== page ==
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One of my sets of Christmas lights is not lighting up at all. It has sealed non-removeable bulbs. The wiring is still fine because the socket end has power when the plug end is plugged in. There are no fuses to replace anyways.

Is there any way to find, and repair or replace, the burnt out bulb(s)?

I figure the answer is no, it's not possible, because the bulbs are sealed non-removeable, but looking for a second opinion before I dispose of them. As the photo shows, the light set is in like-new condition, no damage to wires or bulbs or plugs.

I watched a bunch of videos (YouTube search) about repairing lights and replacing fuses and bulbs. But none of those tips apply because mine are sealed non-removeable bulbs with no fuse. According to another source that makes them, they are commercial grade, higher quality and longer lasting. Until they aren't.

Close up photo details of plugs and bulbs to show that:

  • Plugs do not have fuses, no tab slider to reveal fuse pocket
  • Bulbs are sealed non-replaceable, they can't be pulled loose

enter image description here enter image description here

Ting Shen Christmas lights

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    1. there's a fuse in the plug, there has to be in the US. 2. Are you sure you can't remove the "bulb", even with unreasonable force? 3. there's a by-pass 3rd wire that would frustrate checking for correct operation by means of operational down-chaining.
    – dandavis
    Apr 15, 2023 at 19:09
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    Are this LEDs inside or bulbs? You should be able to pull up the bulb. Try it! It is smarter to buy LED-stripes with 3 Volt, all LEDs in parallel, then only the defect LED will not lit up, the rest will work and you can find the defect LED very fast.
    – MikroPower
    Apr 15, 2023 at 19:14
  • @dandavis note that "socket end has power when the plug end is plugged in" thus it can't be fuse, if fuse is blown then there is no power at plug. I'm in Canada not US. Bulb housing is sealed, refer to Christmas Designers link, commercial grade sealed bulbs is a thing
    – JohnC
    Apr 18, 2023 at 1:27
  • @MikroPower Incandescent bulbs. Bulb housing is sealed
    – JohnC
    Apr 18, 2023 at 1:28
  • Press the bulb against a very bright flashlight and look at the bottom part of the bulb. Often times, you'll be able to see the telltale burn marks on a burned-out bulb.
    – bta
    Apr 18, 2023 at 18:05

2 Answers 2

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"Possible" is a funny word.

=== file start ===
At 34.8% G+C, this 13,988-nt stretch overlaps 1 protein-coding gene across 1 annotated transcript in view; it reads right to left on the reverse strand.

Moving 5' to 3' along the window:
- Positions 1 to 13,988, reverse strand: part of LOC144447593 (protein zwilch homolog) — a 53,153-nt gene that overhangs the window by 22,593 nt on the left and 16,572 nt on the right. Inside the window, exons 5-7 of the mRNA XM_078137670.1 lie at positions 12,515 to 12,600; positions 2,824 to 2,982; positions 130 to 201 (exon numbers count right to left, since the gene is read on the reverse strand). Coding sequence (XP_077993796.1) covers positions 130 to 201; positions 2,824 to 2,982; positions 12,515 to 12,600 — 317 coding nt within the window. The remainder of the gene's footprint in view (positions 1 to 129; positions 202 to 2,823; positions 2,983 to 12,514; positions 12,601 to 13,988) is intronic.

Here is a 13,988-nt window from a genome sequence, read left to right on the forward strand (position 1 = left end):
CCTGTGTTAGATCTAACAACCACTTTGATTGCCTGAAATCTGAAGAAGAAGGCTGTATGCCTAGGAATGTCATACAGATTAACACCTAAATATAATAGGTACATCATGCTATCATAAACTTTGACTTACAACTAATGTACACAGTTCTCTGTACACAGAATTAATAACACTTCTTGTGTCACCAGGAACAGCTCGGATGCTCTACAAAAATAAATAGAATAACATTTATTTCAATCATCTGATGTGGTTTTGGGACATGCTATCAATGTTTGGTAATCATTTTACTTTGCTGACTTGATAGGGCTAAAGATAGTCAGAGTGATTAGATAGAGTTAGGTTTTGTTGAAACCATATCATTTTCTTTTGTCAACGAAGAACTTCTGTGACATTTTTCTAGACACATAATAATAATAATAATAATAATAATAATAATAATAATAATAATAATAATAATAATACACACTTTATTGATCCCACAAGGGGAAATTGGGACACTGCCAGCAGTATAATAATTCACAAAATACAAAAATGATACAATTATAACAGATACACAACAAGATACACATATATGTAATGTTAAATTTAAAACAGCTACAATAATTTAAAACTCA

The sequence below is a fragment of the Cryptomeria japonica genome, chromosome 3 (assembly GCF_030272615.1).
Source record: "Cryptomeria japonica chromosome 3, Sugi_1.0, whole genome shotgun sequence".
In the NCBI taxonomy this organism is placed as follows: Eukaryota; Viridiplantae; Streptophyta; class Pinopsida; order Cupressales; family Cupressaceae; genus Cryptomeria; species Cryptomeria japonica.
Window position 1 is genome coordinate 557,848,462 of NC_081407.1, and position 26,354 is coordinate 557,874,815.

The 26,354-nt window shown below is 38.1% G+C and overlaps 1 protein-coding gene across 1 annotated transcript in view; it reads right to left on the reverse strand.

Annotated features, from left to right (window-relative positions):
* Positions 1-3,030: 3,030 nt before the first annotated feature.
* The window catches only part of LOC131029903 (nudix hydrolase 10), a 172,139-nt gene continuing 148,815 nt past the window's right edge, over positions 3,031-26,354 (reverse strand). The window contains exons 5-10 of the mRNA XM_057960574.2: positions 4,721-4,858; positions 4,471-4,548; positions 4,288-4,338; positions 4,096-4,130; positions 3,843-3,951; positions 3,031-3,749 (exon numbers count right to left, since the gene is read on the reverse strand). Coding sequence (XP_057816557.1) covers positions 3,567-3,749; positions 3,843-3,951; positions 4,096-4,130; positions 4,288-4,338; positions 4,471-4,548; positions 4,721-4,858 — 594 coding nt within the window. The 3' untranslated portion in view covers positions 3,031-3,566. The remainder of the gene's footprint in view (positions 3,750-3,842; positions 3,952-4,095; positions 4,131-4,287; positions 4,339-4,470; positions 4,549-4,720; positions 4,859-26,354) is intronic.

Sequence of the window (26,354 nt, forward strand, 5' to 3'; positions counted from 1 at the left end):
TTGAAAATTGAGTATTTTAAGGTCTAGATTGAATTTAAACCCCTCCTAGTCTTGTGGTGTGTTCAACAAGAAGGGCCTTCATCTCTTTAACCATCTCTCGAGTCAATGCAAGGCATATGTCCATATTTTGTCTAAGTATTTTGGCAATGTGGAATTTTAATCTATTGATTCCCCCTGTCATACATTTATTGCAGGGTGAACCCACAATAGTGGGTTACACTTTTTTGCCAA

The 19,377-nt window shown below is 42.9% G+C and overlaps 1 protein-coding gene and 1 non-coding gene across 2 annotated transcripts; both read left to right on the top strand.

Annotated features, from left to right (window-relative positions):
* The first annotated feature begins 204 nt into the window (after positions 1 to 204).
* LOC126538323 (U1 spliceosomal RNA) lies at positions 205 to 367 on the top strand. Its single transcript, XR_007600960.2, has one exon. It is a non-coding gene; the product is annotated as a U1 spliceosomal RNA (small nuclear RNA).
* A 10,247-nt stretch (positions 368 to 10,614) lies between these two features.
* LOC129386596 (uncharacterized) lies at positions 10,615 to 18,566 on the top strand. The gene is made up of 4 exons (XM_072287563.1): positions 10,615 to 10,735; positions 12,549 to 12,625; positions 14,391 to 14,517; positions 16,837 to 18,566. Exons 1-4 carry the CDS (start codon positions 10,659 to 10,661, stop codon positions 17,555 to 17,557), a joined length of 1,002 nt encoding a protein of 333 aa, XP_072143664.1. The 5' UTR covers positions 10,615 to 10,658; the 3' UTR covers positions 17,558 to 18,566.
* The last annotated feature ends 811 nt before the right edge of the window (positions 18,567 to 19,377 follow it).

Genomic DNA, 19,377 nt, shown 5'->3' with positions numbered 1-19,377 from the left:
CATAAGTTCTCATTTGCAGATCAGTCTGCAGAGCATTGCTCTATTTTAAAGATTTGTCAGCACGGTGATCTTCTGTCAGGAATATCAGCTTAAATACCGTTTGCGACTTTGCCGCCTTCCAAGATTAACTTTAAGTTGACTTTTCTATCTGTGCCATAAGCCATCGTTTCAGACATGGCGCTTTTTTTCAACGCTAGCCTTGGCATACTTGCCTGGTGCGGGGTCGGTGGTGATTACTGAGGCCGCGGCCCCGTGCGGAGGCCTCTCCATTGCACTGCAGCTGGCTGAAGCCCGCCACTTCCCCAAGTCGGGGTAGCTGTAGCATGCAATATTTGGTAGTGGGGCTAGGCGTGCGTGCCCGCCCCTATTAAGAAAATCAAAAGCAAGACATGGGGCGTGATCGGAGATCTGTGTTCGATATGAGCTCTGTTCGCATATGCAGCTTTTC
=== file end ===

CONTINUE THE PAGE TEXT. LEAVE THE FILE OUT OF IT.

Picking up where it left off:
I was able to get one of these strings working when it failed Christmas night. It was the string going around my doorway so really important. With the string plugged in to a GFCI outlet, I got an insulated coax staple and stuck it into the insulation of both wires going into a socket. If the bulb was good, nothing happened but if the bulb was the bad one, open circuit, shorting out the wires would light up the string. After going through half the string, I hit the bad bulb. Then I cut off the bad bulb and spliced the two wires together.

Removing a bulb from a series string of lights probably increased the voltage per bulb from 4.8 volts to 5 volts. Doing this too many times would raise the voltage enough to burn out the remaining bulbs pretty fast.

I would not have done this if it wasn't Christmas night with all the stores closed

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  • TBH, it's not that often that intentionally shorting a circuit is used for troubleshooting & repair, but hey, whatever works in a crunch!
    – FreeMan
    Dec 21, 2023 at 13:53
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    @FreeMan You're so right and I'd never suggest it for a parallel circuit but with the series, it's only about 2.5 volts, much less than sticking a 9 volt battery on your tongue... or talking your little brother into doing it
    – JACK
    Dec 21, 2023 at 14:42
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They look very much like a variation on a theme of standard encapsulated pull-out bulb

enter image description here

The first or last may be a fuse bulb, the rest will all be the same type. Any one blows, they all go out. As for the price of three of these as replacements would be about half the price of a new set of LEDs [which are wired in parallel so losing one means you only lose one] then I'd not be in too much of a rush to repair it.

Further googling says it might be a C3, as opposed to the M5 above. This page has a lot of pictures but not much other info - https://www.decoratingspecial.com/difference-between-c5-c7-c9-christmas-lights/ - I can't find bulbs by those designations in the UK, but that's often the case for bulbs, UK/US. We use totally different common sizes.

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  • Not sure about that...if you look closely, it looks like the base of the bulb is actually molded to the bulb holder, so not removeable.
    – Huesmann
    Apr 16, 2023 at 12:32
  • There's another variation on that design where the glass envelope itelf just pulls out, rather than having the separate collar. tbh, for a set of 5 quid/buck xmas lights, I wouldn't really bother getting too deep into it. We probably bin one string & buy a new one every year, as whim [& my girlfriend] dictates ;)) I think the last set of series-connected incandescents went to the great recycler in the sky many years ago.
    – Tetsujin
    Apr 16, 2023 at 12:59

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